fort (rang. tMartha
A PLACE FOR HEALTH AND HOME SEEKERS
ITs PAST HISTORY. PR~BENT CONDITION. FUTURE PDanPacTr
AGRICUI/TlURA RESOURCSm AND CLIMATIC CONDITIONS
j OCATION. Port Orange is located 115 miles south of Jackson-
ville and on the line of the Florida East Coast Railway. It is
five miles south of Daytona and- ten ml*s north of New
Smyrna, both noted winter resorts. To the east it faces the
6& broad sweep of the Halifax River, one mile in width, doted
with numerous islands.. Opposite is located te Halifax Pen-
insula, less than half a mile wide, beyond that the Atlantic Ocean with a beach
unrivalled in all the world for breadth, cleanliness and hardness of surface. To
the west stretch the higher pine lands, capable of producing anything from an
onion to an orange.
RUIN OF OLD SPANISH SUAR MLL
\1 IT 4
13 C SC -P
Am a Wlt4 IAtrt Port Orange has exceptional advantages. It is abso-
lutely free from all malarial conditions. The water, obtained from artesian
wells, is pure and wholesome. With the rest of the Florida East Coast,
Port Orange enjoys the sunshine every day in the year, with just sufficient clouds
intervening to subdue the fervor of the sunlight. The thermometer seldom
reaches above go degrees in the shade during the summer. Cooling breezes
sweep daily across the river from the boundless stretches of the ocean and permeate
the atmosphere with their salty tonic and life sustaining ozone. One can live here
constantly an outdoor life without fear of contracting cold or bronchial afflic-
tions. With perhaps a few days now and then,, when 't. hm pnometer falls
a degree or two below the frost line, we have-' ere the ba .of spring-
time temperature during the winter months with and i oom. re
is just the place for those who seek health and e ration, j tid res om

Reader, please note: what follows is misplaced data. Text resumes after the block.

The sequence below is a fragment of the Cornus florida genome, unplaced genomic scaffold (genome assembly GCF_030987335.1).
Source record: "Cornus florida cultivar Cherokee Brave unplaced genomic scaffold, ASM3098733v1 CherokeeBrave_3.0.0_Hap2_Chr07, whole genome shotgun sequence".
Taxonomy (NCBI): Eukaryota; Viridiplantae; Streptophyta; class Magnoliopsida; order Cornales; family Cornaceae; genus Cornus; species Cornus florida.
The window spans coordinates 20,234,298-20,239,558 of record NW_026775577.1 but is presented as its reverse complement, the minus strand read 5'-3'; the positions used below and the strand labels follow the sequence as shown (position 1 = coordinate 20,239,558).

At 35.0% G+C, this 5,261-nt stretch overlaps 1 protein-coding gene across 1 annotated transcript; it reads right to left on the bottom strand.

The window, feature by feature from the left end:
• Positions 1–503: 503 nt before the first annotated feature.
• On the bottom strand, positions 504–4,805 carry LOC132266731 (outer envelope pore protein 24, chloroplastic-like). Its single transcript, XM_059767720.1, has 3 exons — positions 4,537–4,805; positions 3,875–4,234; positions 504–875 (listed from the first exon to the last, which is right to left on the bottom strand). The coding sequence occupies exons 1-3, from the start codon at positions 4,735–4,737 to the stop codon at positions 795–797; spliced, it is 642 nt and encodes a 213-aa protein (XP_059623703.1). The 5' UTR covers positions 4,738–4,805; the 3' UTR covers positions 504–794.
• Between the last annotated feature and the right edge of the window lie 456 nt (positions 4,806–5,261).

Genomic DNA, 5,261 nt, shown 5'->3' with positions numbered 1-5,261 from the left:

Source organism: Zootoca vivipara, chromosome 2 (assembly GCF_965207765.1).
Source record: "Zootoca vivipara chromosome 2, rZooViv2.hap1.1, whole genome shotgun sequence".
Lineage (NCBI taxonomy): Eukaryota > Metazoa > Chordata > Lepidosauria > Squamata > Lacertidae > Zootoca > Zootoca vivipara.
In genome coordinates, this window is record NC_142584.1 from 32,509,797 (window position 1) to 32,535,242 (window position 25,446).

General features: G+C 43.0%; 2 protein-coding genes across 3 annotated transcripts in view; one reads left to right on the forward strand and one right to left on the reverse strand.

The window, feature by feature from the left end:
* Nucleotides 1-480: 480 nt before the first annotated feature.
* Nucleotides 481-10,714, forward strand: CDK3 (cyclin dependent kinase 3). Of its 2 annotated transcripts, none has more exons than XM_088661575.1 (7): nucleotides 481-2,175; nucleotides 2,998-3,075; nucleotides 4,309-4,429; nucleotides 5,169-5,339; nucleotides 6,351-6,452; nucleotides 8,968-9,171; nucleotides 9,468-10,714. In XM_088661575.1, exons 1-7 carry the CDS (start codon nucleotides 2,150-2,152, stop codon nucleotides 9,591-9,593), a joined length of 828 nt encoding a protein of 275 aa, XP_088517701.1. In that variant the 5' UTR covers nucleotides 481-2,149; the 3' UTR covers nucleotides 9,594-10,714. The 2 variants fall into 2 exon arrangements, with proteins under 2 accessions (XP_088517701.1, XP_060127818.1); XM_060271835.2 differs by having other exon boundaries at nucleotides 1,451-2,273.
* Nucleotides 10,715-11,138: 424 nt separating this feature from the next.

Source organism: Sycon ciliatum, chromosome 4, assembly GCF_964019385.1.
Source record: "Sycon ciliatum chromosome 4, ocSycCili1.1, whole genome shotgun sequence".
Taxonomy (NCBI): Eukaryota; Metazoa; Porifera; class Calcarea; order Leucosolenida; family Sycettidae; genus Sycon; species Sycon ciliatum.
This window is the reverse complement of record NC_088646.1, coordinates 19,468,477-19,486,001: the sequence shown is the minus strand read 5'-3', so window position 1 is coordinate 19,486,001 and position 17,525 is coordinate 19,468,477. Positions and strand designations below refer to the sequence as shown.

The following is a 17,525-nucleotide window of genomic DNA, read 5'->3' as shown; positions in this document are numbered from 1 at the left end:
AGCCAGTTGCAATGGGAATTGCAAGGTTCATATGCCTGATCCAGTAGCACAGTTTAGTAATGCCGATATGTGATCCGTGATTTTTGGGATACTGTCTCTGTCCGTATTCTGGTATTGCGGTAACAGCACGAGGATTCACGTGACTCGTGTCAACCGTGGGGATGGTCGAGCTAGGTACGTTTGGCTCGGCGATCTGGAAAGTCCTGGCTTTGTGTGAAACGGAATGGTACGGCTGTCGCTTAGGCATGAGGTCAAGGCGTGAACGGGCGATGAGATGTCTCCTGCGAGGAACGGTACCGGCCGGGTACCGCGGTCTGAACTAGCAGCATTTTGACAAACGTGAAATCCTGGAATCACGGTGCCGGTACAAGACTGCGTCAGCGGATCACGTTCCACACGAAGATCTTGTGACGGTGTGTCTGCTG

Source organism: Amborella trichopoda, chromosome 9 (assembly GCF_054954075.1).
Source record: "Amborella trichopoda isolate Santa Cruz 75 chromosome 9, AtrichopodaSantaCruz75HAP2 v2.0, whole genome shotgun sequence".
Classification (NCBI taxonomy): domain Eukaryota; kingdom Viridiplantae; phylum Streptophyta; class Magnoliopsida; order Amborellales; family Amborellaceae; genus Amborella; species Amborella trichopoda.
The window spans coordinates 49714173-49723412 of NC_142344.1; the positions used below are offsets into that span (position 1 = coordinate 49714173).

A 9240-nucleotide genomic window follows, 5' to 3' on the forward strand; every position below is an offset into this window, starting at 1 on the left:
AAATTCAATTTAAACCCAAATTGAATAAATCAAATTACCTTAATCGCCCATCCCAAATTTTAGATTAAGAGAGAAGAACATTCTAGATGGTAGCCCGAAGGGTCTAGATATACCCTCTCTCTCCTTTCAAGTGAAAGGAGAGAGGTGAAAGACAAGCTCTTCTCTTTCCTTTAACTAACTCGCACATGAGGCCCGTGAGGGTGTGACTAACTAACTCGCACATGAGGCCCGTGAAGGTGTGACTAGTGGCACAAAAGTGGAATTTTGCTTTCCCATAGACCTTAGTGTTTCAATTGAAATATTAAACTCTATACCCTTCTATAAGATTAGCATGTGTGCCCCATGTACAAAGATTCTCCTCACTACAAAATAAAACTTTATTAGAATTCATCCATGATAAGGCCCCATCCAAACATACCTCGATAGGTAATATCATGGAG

the strain of metropolitan activity.
A Pha fuor Onu ftms. ,The population of Port Orange i comp to
a great extent, of northern people, some of them quite wealthy and others who
have acquired a competency sufficient to live a quiet and retired life. Among
ENTRANCE TO FORT ORANGE FROM NEW RIVER BRDGE
the inhabitants are many who constitute the descendants of the earliest
settlers who bore the brunt of Indian battles and other frontier discomforts, and
laid the foundation of the State of Florida with its present population. The
inhabitants constitute a high class of citizenship, orderly, industrious and with
a devoutly religious undercurrent, making for temperance and sturdy character
building. There is not a saloon in the place. With these social elements in its
favor, Port Orange has about it an unlimited area of fine productive land which
can easily be brought under cultivation, bringing quick results aqd good returns.
The price of land ranging from Sio.oo to $25.oo per acre, a cding to location,
with a steady rise in value. .
fpat Wtattl. The past history of the.t is mainliv iadition4. It
seems that the town site and surrounding count the exti a res
were acquired by one Patrick Deane, an officer in the Bri ,arTmy, der
the title of a Spanish land grant. There are everywhere ev1ences of f rrmer
extensive sugar cultivation. Whether this was carried on under Spanish or
English occupancy is not now known. About one mile west of the town is
the ruin of an old sugar mill with parts of heavy machinery still in place and
SCENES ABOUT PORT ORANGE
solid coquina walls and tall chimneys still standing. Thirty years ago the build-
ing covering the site was yet intact. Who built the mill and placed the machinery
is not known. It stood there when the oldest settlers arrived. When the Sem-
inoles in 1834 swept the district clean of the white settlers, after one of the most
stubborn battles fought during that war, they burned every building and de-
stroyed every plantation, but strangely enough they never disturbed the old mill.
The settlers retreating with their families and wounded by way of the river and
peninsula, found refuge in St. Augustine.
With the lapse of the Spanish land grant titles Americans entered and
settled upon the land. One Dunlawton, from Savannah, .gia, carried for-
ward the work of sugar cane planting and was succeeded by TZ J. J. Marshall,